# Why do compressed and uncompressed public keys have to produce different addresses?

I am reading through the "Mastering Bitcoin" book. I understand that in the beginning the public key was both the x and y on the elliptic curve. Then it was optimized to only contain the x, and the y could be derived by solving the curve equation. In practice wallet A and wallet B may generate different public key (assuming one uses the compressed and the other uses the uncompressed algo) Different public keys will hash to different addresses and this is a problem - wallets don't know where to look for coins when importing private keys. That is fixed by adding stuff to the private key to designate which version is used.

I hope I understand correctly up until this point.

My question is: Why can't you just uncompress the compressed public key (effectively making it an uncompressed public key) and then derive the address. That way even if you use the compressed key, address will be exactly the same as the uncompressed one?

## 1 Answer

My question is: Why cant you just uncompress the compressed public key (effectively making it an uncompressed public key) and then derive the address. That way even if you use the compressed key, address will be exactly the same as the uncompressed one?

You certainly could, but you don't want to. At spending time, the public key is revealed in the spending transaction. That revealed public key must match whatever the address's embedded hash demands. If the address was computed off a compressed public key, the compressed public key must be revealed. If the address was computed off an uncompressed public key, the uncompressed public key must be revealed.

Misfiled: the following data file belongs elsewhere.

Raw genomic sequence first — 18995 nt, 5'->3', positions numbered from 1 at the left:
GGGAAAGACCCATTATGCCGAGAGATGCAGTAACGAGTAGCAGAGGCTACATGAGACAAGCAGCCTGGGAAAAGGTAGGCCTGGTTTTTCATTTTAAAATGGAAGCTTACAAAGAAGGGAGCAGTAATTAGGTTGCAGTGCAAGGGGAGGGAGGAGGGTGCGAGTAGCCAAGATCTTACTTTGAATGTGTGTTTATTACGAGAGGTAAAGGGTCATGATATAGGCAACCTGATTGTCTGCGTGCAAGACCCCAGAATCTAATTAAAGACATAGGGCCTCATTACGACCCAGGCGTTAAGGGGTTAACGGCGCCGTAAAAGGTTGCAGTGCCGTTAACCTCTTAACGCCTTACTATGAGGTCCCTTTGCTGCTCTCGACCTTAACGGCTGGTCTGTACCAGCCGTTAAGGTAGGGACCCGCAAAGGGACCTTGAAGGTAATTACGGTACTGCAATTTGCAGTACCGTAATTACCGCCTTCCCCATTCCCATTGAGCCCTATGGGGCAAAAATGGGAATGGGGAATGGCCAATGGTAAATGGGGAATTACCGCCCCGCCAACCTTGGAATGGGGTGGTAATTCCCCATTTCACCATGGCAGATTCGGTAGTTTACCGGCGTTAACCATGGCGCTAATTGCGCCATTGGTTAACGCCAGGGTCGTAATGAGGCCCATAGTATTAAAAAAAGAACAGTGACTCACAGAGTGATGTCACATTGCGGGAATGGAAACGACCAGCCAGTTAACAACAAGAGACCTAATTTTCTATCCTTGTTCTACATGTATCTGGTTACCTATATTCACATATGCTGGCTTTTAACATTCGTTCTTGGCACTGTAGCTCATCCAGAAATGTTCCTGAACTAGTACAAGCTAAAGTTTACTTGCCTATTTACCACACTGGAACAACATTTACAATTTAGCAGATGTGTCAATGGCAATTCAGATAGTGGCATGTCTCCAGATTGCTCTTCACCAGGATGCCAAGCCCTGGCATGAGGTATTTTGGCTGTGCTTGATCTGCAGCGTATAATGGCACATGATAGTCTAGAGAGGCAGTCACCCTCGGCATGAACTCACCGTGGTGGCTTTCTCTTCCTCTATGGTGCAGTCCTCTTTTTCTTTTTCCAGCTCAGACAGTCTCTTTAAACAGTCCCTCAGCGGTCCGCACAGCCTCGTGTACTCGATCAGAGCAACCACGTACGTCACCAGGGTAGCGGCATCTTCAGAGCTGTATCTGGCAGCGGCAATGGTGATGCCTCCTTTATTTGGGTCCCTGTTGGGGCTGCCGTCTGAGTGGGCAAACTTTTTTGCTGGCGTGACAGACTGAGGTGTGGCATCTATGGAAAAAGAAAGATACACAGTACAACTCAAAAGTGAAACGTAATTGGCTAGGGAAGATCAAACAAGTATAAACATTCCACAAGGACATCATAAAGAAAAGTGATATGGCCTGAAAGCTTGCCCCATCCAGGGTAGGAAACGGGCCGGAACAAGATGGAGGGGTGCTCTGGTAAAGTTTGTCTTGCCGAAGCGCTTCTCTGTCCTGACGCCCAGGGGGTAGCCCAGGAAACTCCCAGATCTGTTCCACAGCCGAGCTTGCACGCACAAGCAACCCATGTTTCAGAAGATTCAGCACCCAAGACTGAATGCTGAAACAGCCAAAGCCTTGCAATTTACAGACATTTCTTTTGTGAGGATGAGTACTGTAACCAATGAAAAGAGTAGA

The point of switching to compressed public keys was using less on-chain chain space, and thus indirectly paying less fees (as fees scale proportionally to used on-chain space). If you'd derive the address by decompressing the compressed keys, you'd lose out on the point of using compressed keys in the first place.

Note that uncompressed keys are very rare these days. Almost all wallet software written since ~2012 exclusively uses compressed keys. BIP32 (a common mechanism form generating wallet keys deterministically, introduced in 2013) only supports compressed keys. When using segwit scripts (BIP141, introduced in august 2017), only compressed keys are supported (using uncompressed keys in segwit will cause transactions to not be relayed). The confusion between the two is mostly a non-issue nowadays.

Disclaimer: I'm the author of BIP32, and a co-author of BIP141.